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Eastern States Agency

From Wikipedia, the free encyclopedia

Eastern States Agency
Agency of British India

1907 map of British India including Bengal, Orissa and the Feudatory States.
• Merger of former Bengal, Chhattisgarh and Orissa agencies
Preceded by
Succeeded by
Agencies of British India

The Eastern States Agency was a grouping of princely states in eastern India, during the latter years of Britain's Indian Empire. It was created in 1933, by the unification of the former Chhattisgarh States Agency and the Orissa States Agency; the agencies remained intact within the grouping. In 1936, the Bengal States Agency was added.

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Since the 19th century the princely states and the tributary states of Orissa and Chhota Nagpur were not part of Bengal, but British relations with them were managed by its government through the Bengal Presidency.[1]

The Eastern States Agency was created on 1 April 1933. This agency dealt with forty-two princely states in eastern India, located in the present-day Indian states of Chhattisgarh, Jharkhand, Odisha, West Bengal and Tripura. Before the creation of the Eastern States Agency in 1933, twenty-three native states of the former Orissa Tributary States and Chhota Nagpur States were under the suzerainty of the British provinces of Bihar and Orissa and sixteen were under that of the Central Provinces.

Chota Nagpur and Orissa area during the British Raj. Political Divisions. 1909 Imperial Gazetteer of India map section.
Chota Nagpur and Orissa area during the British Raj. Political Divisions. 1909 Imperial Gazetteer of India map section.

The Agent reported to the Governor General of India and two Political Agents under his supervision were posted at Sambalpur and Raipur.[2]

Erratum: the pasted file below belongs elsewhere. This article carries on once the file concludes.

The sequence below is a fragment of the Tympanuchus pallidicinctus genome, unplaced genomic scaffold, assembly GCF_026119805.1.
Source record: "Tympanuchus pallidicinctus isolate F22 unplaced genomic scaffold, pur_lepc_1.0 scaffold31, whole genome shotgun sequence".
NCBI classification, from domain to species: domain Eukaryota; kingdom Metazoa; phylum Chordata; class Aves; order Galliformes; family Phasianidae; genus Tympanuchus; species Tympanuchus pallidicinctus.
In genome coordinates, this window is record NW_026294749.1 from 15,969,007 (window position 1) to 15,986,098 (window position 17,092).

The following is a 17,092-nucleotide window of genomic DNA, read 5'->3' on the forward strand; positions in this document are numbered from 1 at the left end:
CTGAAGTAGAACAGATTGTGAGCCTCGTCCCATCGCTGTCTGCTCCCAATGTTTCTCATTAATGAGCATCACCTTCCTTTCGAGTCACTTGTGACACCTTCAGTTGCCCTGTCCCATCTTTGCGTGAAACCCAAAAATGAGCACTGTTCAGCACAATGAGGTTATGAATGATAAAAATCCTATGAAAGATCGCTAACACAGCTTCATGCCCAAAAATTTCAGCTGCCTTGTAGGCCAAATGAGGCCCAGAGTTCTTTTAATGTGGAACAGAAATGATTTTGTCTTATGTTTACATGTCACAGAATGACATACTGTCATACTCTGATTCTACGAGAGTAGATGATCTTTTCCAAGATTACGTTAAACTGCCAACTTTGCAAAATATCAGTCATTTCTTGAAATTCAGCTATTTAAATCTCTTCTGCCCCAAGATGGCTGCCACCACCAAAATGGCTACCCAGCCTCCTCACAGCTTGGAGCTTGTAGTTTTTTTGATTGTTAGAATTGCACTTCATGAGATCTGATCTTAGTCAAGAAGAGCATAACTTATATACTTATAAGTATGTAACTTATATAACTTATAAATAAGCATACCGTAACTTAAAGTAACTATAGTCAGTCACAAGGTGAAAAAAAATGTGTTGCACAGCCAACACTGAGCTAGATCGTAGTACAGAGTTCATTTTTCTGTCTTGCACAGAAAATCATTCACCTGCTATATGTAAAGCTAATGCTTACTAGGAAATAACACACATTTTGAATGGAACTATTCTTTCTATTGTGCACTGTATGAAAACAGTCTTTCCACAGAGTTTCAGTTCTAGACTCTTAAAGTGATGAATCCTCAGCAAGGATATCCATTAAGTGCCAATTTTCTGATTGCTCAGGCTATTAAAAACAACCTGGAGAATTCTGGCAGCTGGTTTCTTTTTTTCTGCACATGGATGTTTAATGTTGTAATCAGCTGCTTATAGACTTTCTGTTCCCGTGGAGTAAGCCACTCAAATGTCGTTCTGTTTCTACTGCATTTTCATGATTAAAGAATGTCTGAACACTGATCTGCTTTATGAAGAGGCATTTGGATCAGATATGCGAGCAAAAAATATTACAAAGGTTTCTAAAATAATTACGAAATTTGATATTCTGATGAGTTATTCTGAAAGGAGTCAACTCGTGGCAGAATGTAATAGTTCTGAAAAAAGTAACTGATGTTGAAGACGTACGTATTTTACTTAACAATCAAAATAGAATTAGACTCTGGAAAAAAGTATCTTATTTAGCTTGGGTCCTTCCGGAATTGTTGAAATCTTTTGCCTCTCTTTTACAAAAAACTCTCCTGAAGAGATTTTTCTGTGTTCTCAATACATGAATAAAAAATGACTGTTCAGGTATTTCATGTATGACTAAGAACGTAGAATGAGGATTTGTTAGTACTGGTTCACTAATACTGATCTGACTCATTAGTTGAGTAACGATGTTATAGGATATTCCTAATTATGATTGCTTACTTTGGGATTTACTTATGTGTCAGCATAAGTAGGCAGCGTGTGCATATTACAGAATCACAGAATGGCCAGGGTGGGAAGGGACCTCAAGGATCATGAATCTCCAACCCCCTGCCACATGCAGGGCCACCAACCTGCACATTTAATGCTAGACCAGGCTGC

Cooch Behar and Tripura were transferred from Bengal Province to the Eastern States Agency on 1 November 1936.[citation needed]

On 1 December 1944, the status of this agency was raised to that of a first class residency. These states were grouped into three political agencies, under the "Resident" in Calcutta. The headquarters of the Orissa States Agency was at Sambalpur, the headquarters of the Chhattisgarh States Agency was at Raipur and the headquarters of the Bengal States Agency was at Calcutta. After the withdrawal of the British from India in 1947, the states acceded to the new Union of India and some of the states formed the Eastern States Union, an organisation that failed.[3] Later they were integrated into the Indian states of Madhya Pradesh, Bihar, West Bengal and Orissa.[4] The eastern portion of Madhya Pradesh and the southern portion of Bihar became the states of Chhattisgarh and Jharkhand, respectively, in November 2000.

Link to the Map of Eastern States Agency

Princely states of the Eastern States Agency

Orissa States Agency

Salute states, by precedence :

  • Narsinghpur, title Raja, Hereditary salute of 11-guns
  • Kalahandi, title HH Maharaja, Hereditary salute of 9-guns
  • Mayurbhanj, title HH Maharaja, Hereditary salute of 9-guns
  • Patna, title HH Maharaja, Hereditary salute of 9-guns
  • Sonepur, title HH Maharaja, Hereditary salute of 9-guns

Non-salute states, alphabetically :

Chhattisgarh States Agency

Only non-salute states :

Bengal States Agency

Salute states :

  • Cooch Behar, title Maharaja, Hereditary salute of 13-guns
  • Tripura, title Maharaja, Hereditary salute of 13-guns

Bihar States Agency

Non-salute states :

  • Mohrampur Jagir, title Raja Saheb
  • Raj Darbhanga, title Maharajadhiraj
  • Dighwara Estate, title Raja
  • Tajpur Estate, title Raja Sahib
  • Banailli Estate, title Maharaja
  • Kahra Estate, title Raja
  • Bhour Estate, title Raja
  • Chanour Estate, title Raja

See also


  1. ^  Chisholm, Hugh, ed. (1911). "Bengal". Encyclopædia Britannica (11th ed.). Cambridge University Press.
  2. ^ Devi, Bandita (1992). Some Aspects of British Administration in Orissa (1912–1936). Delhi: Academic Foundation. p. 213. ISBN 81-7188-072-X.
  3. ^ Sadhna Sharma ed. States Politics in India, 1995, p. 273
  4. ^ Amalgamation of Princely States

External links and Sources

This page was last edited on 13 December 2019, at 12:30
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